Preparing for Death and Dying

The Modern Survival Guide #77

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  1. Preparing our loved ones for our death
  2. Estate planning

Preparing for Death — Don’t Fear the Reaper

The first part of preparation for death is to prepare ourselves. And the core of that preparation is to get over, as best we can, our fear of death.

The Hard Talk — Preparing Our Loved Ones for Our Death

The second thing we must do is prepare our loved ones for the possibility of our death. This isn’t an easy talk. It’s not something that people will thank you for, at least not in the moment. But it is absolutely necessary if we want to ensure that our loved ones are not unduly burdened by our passing.

  1. What to do with your body
  2. What your funeral should look like
  3. Who is administering your will

Estate Planning

The will discussion is a good way to move into a related topic, which is how to prepare your assets for your passing. A will is a good start, but what we all really ought to do is some preparatory work.

  1. Procure long-term care insurance: Odds are, you’re going to end up in some form of long-term care facility as your life ends. You can limit financial damage to your family by procuring long-term care insurance, and once you’ve lived into your 60s you probably should do this.
  2. Set up property transfers: Do you want to pass your land to a conservation group, or divide it between family members? These are things to consider and prepare for in advance, and can usually be done with the same lawyer who draws up your will.
  3. Set up financial transfers: Wills are great, but if you really want to make things easy on your family it may be a good idea to set up joint accounts with the people who will be inheriting your money anyway. You might also want to set up living trust funds for family or charitable giving — talk to an accountant to see what your options are if you have significant financial assets.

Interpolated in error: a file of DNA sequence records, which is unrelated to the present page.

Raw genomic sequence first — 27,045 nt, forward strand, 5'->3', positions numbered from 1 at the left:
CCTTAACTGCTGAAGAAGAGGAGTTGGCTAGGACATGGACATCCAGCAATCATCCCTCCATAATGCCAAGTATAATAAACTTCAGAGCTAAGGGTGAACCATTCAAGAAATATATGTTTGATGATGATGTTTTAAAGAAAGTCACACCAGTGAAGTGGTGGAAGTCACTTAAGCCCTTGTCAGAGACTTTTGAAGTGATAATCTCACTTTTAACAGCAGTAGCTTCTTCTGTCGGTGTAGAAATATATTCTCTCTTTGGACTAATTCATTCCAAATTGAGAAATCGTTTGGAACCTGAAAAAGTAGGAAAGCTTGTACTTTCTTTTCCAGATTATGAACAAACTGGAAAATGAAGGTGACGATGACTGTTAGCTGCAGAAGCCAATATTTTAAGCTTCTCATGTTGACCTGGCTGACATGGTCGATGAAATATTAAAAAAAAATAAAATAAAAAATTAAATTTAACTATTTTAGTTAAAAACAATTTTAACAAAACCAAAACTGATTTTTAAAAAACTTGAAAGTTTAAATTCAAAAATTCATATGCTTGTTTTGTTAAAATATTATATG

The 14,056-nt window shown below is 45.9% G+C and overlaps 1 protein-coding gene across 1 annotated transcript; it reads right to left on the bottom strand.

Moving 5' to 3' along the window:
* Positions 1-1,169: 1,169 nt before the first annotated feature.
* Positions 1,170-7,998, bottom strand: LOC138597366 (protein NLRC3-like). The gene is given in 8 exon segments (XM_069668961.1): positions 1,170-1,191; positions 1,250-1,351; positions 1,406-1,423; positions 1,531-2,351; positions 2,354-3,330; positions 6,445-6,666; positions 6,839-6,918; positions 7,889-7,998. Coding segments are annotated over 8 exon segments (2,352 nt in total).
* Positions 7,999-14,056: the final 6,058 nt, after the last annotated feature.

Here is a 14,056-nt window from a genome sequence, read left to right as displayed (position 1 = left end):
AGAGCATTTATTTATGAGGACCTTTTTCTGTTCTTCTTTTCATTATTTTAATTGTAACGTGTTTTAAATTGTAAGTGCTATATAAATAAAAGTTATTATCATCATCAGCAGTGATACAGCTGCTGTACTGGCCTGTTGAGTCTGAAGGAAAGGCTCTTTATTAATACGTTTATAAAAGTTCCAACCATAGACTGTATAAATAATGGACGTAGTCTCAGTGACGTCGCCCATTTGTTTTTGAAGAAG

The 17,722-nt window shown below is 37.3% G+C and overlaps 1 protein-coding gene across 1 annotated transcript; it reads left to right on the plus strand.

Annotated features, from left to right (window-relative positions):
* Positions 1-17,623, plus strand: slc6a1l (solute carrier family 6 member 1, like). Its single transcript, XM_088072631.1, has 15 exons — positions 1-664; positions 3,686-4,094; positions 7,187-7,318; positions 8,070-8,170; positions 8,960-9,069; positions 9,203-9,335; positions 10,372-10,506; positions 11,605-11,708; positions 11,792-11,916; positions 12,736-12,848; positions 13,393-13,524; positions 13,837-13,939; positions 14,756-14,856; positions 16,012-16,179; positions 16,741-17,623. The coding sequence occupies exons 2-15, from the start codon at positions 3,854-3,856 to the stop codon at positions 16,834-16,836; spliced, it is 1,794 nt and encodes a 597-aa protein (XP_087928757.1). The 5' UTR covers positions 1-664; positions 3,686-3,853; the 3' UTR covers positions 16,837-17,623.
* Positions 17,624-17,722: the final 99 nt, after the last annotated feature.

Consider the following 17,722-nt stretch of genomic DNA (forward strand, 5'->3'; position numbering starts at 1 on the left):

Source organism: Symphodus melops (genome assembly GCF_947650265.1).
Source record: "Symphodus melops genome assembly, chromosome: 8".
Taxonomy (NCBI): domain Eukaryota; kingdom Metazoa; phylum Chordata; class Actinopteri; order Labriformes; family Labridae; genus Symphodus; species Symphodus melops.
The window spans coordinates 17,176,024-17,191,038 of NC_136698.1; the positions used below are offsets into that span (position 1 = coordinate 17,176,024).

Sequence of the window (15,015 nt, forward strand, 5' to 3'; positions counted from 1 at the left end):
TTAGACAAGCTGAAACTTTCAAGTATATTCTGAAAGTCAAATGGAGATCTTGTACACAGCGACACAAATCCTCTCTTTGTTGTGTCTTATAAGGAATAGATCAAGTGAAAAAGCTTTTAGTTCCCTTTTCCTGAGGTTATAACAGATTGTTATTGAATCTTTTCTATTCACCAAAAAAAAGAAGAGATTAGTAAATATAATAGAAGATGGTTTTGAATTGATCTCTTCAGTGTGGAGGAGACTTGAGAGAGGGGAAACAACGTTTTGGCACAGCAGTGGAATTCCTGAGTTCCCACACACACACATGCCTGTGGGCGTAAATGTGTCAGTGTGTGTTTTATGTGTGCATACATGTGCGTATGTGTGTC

4. Arrange for pet accommodation: When you die, who gets Fluffy? This is a non-trivial question, particularly if people in your family have pet allergies, don’t want pets, or don’t like Fluffy. Figuring out in advance who will take your pet is good for the pet and removes a burden on the family.
  5. Set up cleaning services: Your home, if you live in anything larger than a two-bedroom apartment, is going to be a bitch to pack up after you die. Setting aside money for moving services is a good way to take some of the burden off your family. Similarly, if you have significant assets, setting aside funds for an accountant or other professional services may be a good idea to help your family tidy up your financial life.
  6. Organize your documents: We run significant portions of our lives on paper and electronic media. Keep these things organized and make sure that the executor of your will is aware of where things are — important documents, bank records, and your password list are all good things to keep track of.
  7. Set up power of attorney: Someone with power of attorney is legally authorized to act on your behalf if you become incapacitated. This is a very important step in ensuring that your death occurs in the fashion you prefer, your will is honored, and your assets are distributed according to your wishes. Once you become elderly, or once you suffer a life-shortening medical event, it may be a good time to set up power of attorney for someone you trust.

It is Inevitable, Like Taxes

The only thing in life that is absolutely certain is that you aren’t getting out of it alive. It is the height of naivete to assume otherwise, and it does no one any favors to hide one’s head in the sand in denial. We are all going to die, and that’s simply all there is to it.

Searching for truth in a world focused on belief.

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